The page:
So there’s more awareness about the abuse that women face in general but has anything really changed since I wrote that article?

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It was only recently that I posted this on Twitter about an upcoming book from photographer Larry Alan featuring numerous photo’s of cosplayer Jessica Nigri, one of the biggest names in cosplay pretty much, it was retweeted by Jessica and Larry amongst many others. One of the things I did notice were the numerous tweets that I was tagged in of people discussing her anatomy, which is apparently a subject of much debate and interest, as though they were farmers discussing a cow at a livestock auction.

There’s an idea that if someone is putting themselves out there in the public eye whether they’re a cosplayer, model, sex worker or something else it’s okay to abuse them because well  “they’re asking for it” or ‘they deserve it’ or worse still “they should expect it”. Jessica often makes jokes about the internets obsession with her anatomy,  clearly being more intelligent and self aware than a lot of people seem to think,  that doesn’t make it okay though.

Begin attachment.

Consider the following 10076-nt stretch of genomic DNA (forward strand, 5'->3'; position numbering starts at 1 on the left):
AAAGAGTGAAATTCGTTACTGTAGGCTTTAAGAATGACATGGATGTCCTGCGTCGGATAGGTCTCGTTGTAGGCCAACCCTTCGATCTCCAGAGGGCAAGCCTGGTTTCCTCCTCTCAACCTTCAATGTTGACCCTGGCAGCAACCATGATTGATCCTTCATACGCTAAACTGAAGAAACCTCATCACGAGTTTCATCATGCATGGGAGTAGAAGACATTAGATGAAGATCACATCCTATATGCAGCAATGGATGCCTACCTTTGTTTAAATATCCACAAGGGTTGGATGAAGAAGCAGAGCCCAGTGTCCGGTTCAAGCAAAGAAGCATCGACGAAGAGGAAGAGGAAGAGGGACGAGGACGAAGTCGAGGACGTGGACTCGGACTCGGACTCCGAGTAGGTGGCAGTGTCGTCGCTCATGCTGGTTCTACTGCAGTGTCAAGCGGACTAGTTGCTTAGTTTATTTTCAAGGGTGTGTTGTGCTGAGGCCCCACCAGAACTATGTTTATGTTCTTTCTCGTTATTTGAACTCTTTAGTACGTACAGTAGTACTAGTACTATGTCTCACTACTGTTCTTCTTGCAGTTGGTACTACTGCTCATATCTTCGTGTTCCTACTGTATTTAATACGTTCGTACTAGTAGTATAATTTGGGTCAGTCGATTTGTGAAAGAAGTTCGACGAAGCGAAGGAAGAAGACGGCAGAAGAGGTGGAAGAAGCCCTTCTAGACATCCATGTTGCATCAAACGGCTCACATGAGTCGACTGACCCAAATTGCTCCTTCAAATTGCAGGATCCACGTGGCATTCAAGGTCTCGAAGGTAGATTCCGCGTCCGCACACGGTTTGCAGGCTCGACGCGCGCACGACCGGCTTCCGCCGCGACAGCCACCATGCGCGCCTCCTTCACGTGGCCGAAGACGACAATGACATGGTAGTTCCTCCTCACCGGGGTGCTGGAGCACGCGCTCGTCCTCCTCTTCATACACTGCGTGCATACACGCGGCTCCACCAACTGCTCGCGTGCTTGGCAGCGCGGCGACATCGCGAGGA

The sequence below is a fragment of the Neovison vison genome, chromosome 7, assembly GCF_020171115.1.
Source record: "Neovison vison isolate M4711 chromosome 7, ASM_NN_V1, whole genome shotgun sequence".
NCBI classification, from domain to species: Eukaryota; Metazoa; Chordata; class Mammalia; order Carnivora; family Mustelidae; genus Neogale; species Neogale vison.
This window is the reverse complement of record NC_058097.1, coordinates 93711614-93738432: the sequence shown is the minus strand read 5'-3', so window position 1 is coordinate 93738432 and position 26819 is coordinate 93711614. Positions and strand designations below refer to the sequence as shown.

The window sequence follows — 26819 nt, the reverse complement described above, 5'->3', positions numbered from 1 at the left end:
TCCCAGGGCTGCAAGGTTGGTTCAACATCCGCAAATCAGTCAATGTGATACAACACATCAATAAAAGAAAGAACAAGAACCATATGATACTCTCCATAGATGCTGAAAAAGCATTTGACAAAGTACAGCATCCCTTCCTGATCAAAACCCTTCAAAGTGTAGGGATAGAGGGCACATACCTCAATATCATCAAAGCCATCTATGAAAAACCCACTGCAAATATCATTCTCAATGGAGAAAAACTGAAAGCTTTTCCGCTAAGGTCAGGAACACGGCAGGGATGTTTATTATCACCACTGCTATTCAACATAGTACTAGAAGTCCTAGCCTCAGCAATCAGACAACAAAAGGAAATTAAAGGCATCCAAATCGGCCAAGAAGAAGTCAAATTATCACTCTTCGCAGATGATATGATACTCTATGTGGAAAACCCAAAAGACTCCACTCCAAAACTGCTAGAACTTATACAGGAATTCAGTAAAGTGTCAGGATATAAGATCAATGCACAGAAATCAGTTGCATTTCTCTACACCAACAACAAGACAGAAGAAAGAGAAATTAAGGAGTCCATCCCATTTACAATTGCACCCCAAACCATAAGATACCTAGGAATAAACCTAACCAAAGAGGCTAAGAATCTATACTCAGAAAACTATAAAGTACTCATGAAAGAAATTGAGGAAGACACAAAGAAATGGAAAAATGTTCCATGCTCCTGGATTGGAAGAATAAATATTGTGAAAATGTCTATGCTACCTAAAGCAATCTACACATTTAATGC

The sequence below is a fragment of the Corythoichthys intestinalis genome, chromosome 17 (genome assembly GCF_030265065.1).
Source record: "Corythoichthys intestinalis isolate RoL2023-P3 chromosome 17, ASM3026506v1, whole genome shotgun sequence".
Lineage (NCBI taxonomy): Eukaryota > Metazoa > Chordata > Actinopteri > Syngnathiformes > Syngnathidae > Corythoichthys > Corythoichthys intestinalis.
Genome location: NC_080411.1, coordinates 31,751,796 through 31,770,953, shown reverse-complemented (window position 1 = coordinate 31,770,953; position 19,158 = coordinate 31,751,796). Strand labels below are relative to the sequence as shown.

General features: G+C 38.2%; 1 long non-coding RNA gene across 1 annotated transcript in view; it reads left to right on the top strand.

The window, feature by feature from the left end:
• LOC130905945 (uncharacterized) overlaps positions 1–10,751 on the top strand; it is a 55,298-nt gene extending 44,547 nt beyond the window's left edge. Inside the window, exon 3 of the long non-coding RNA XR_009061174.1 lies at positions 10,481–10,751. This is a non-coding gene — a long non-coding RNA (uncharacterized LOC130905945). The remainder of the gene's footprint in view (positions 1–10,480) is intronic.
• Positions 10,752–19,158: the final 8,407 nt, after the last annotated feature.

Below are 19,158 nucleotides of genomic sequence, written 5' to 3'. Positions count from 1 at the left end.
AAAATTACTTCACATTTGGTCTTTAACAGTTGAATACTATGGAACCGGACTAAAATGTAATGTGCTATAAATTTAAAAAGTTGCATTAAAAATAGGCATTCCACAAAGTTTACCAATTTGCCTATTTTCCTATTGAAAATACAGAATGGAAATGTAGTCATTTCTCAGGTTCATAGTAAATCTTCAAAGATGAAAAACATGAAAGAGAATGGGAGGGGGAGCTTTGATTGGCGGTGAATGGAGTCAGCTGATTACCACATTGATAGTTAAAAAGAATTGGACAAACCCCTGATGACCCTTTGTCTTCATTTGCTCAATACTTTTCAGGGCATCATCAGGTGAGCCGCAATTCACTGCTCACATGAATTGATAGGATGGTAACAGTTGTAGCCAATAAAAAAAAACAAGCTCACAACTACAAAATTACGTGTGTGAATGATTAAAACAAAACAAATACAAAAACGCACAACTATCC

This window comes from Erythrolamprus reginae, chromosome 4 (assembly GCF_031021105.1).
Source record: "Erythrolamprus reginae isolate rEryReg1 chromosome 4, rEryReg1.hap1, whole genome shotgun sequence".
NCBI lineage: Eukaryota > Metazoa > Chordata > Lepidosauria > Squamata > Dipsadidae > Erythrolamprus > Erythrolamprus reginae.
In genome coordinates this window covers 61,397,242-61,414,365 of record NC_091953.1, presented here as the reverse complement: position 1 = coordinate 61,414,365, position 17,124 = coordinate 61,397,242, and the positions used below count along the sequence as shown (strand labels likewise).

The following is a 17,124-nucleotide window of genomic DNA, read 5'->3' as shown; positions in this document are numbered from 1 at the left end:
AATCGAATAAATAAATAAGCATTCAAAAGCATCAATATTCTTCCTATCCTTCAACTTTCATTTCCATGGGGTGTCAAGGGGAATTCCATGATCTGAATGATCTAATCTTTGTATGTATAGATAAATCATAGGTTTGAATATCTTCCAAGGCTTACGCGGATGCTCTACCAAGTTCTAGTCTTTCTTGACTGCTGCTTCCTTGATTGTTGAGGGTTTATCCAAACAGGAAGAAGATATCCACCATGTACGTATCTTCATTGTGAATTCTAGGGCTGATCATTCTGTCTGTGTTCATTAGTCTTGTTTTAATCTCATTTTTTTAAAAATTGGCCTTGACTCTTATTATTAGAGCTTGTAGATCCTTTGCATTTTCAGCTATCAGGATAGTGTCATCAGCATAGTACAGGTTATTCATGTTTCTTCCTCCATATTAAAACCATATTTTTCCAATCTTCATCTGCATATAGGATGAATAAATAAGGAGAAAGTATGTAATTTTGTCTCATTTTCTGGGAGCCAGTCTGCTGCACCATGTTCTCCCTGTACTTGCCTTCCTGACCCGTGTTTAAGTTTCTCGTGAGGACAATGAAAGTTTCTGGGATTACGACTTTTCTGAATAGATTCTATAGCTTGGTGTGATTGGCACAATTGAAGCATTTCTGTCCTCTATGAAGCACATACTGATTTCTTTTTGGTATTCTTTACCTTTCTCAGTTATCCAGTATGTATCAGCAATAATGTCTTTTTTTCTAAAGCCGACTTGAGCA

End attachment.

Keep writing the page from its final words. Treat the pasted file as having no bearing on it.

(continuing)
The idea that callous uncalled for abuse is the perceived norm is part of the problem. There’s a big difference between someone having an opinion which they are entitled to and voicing that opinion in an unnecessarily hostile  abusive reductionist manner.

It’s a bit depressing to say I wasn’t exactly surprised to see that spiteful, hateful and misogynistic comments are still a regular fixture on her Facebook page posts.

Nigri

 

These were taken from this image.

For anyone wondering, that wasn’t supposed to be Robert Englund’s iconic character from Nightmare On Elm St, which looks like this,  but rather a Bishoujo take on the character from  Kotobukiya  which looks like this . This fact seemingly escaped quite a lot of people commenting on it though.